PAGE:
- The Washington Times - Friday, May 23, 2008

Just 26 months after the NFL and the players association went overtime to extend their collective bargaining agreement, that cornerstone of labor peace has been threatened by the owners’ unanimous decision Tuesday to opt out early.

While all but two owners voted in favor of the CBA extension that gave the players a little less than 60 percent of gross revenues in March 2006, now the men in the luxury suites are crying poverty, citing stadium costs and the economic downturn.

“The clubs must spend significant and growing amounts on stadium construction, operations and improvements to respond to the interests and demands of our fans,” the league said in a statement. “The current labor agreement does not adequately recognize the costs of generating the revenues of which the players receive the largest share; nor does the agreement recognize that those costs have increased substantially - and at an ever increasing rate - in recent years during a difficult economic climate.”

Indeed, 16 teams opened stadiums from 1995 to 2007, while three others renovated their facilities. Dallas, Indianapolis and the New York Giants and Jets (jointly) will join the club in the next couple of years. But all of those buildings were either finished or planned before the last CBA was signed, so it’s not like their costs were unexpected in 2006.

Although the agreement continues through the 2010 season, the deadline to get a new deal done is less than 22 months away. That’s because the salary cap will disappear if there’s no agreement by March 2010. As NFLPA executive director Gene Upshaw has long maintained, “If we go to an uncapped year, we’re never going back.”

There was no cap in 1993, the first year of free agency, but the clubs knew a cap would come in 1994, so contracts had to be written with that in mind.

As Indianapolis Colts general manager Bill Polian said, “The competitive balance that exists in this league is directly related to the fact that we have a salary cap.”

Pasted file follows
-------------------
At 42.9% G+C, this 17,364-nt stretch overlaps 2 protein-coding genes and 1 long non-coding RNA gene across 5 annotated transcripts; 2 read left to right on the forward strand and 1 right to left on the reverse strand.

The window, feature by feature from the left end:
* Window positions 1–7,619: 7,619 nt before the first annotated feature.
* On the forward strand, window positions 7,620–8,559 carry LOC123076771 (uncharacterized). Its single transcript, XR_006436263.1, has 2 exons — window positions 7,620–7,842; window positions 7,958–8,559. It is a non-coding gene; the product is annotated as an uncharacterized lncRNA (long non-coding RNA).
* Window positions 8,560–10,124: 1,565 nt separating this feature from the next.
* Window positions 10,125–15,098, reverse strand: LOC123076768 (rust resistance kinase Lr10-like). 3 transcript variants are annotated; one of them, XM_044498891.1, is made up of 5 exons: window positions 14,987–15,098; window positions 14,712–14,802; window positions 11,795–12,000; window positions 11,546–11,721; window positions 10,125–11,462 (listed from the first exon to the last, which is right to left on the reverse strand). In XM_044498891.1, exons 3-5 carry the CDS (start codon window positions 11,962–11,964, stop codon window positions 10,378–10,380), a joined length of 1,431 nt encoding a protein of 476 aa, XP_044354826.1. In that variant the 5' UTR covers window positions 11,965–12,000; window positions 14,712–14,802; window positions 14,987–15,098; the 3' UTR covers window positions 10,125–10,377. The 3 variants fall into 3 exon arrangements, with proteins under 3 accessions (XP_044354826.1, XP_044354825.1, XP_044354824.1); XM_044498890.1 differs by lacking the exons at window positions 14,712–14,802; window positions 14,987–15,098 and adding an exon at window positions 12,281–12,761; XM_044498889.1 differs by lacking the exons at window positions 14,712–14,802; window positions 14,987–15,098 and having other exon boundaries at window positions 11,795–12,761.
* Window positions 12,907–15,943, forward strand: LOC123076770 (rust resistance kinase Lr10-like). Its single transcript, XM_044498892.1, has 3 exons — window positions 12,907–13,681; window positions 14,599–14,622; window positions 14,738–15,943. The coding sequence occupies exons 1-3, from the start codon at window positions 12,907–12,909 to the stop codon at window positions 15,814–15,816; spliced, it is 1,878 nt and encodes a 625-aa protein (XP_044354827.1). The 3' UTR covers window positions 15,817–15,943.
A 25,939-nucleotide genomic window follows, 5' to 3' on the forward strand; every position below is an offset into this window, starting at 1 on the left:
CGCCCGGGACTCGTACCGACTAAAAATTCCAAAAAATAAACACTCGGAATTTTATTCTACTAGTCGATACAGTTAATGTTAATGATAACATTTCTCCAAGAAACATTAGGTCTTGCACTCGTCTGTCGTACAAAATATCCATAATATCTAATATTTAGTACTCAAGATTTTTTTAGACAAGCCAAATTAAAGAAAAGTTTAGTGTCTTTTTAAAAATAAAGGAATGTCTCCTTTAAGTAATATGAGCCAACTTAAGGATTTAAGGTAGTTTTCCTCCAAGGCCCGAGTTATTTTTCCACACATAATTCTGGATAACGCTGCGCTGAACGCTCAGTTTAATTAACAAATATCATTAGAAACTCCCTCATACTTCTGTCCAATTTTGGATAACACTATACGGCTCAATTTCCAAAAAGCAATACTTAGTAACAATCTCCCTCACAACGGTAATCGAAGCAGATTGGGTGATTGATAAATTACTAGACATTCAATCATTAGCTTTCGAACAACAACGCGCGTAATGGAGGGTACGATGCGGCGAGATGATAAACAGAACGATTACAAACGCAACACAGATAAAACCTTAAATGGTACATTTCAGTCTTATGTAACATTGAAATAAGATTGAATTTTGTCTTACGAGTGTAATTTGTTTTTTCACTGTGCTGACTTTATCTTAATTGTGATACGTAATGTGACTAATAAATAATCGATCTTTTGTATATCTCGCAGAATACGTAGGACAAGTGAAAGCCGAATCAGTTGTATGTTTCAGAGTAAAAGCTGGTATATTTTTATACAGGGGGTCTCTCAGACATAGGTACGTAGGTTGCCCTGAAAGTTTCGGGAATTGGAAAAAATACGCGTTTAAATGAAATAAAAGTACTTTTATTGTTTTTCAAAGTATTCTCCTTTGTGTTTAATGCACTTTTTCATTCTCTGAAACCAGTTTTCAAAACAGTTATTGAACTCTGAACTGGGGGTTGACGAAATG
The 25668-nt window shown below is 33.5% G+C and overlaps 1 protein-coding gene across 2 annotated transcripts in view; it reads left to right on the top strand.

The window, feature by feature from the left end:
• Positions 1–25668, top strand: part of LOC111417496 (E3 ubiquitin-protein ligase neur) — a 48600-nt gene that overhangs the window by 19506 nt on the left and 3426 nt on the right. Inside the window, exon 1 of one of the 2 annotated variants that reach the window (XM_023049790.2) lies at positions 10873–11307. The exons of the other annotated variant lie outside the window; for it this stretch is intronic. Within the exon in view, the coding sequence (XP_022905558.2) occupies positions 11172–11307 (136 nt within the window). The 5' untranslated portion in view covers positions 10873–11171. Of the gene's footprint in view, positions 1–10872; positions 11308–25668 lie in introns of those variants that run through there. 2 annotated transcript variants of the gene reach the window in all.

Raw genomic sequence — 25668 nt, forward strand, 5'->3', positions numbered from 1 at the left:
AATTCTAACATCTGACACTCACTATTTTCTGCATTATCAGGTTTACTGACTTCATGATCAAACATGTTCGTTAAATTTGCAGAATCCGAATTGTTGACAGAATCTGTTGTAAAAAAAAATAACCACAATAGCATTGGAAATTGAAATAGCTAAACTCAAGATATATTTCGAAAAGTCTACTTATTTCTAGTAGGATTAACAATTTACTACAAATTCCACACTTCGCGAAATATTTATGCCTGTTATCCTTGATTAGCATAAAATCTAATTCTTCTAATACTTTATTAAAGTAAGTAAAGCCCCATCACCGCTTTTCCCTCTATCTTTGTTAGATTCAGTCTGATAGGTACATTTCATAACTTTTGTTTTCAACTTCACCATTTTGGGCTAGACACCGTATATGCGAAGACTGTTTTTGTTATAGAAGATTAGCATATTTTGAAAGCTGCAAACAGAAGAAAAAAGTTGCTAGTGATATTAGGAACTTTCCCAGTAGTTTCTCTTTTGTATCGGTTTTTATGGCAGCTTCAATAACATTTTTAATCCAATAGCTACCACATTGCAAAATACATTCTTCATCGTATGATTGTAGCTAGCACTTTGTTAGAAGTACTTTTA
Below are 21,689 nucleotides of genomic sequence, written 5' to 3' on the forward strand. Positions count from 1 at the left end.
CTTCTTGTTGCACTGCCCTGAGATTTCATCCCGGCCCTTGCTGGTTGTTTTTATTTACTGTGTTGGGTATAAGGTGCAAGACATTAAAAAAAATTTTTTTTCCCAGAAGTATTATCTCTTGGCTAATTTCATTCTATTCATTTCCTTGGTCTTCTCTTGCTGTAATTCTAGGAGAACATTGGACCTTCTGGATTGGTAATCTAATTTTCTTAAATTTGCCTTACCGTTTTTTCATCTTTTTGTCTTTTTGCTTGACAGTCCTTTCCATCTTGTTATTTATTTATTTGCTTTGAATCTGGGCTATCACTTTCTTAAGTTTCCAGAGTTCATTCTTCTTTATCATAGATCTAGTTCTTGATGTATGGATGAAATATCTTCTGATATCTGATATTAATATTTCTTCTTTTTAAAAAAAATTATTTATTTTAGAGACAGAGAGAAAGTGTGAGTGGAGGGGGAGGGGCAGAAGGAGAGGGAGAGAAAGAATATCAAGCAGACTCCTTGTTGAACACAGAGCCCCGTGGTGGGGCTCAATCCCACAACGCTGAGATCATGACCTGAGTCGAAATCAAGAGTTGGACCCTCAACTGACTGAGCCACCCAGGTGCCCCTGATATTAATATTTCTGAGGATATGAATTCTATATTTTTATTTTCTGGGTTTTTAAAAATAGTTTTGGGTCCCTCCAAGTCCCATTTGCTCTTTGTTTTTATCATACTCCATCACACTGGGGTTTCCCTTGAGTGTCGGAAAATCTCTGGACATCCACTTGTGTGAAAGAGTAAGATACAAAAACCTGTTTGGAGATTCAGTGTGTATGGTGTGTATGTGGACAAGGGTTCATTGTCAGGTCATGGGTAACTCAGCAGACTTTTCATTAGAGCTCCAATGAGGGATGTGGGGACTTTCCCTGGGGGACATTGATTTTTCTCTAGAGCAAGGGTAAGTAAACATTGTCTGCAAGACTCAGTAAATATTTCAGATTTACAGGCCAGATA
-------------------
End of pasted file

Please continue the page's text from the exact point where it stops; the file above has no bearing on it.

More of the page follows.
Indeed, going from worst to first in a division as the New Orleans Saints did in 2006 and the Tampa Bay Buccaneers did in 2007 is no longer that unusual. And only the 1998 Denver Broncos and the 2004 New England Patriots have repeated as Super Bowl champions during the 14-year salary cap era.

Imagine if there’s no cap in 2010. The NFL, the closest thing to socialism in this capitalistic country because most revenues are pooled, would become like Major League Baseball.

Without the restriction of a cap, Dan Snyder of the Washington Redskins and Jerry Jones of the Dallas Cowboys could buy every elite free agent on the market the way George Steinbrenner of the New York Yankees and John Henry of the Boston Red Sox do. In contrast, the Jacksonville Jaguars and the Cincinnati Bengals quickly would become like the Kansas City Royals and Pittsburgh Pirates, no longer able to compete to sign top veteran talent.

If the uncapped 2010 occurs, the CBA itself would expire in 2011. Would the owners lock out the players? Who knows how the two sides would achieve labor peace.

The 1982 strike caused the cancellation of seven weeks of games. Five years later, only one week was lost because the owners staged games with replacement players. And those work stoppages occurred well before the free agency/cap era, when players basically belonged to their franchises for the duration of their careers.

The climate has changed vastly since. The average player is a millionaire and could withstand unemployment. The owners also are vastly richer. If the NFL disappears in 2011, it could be gone awhile.

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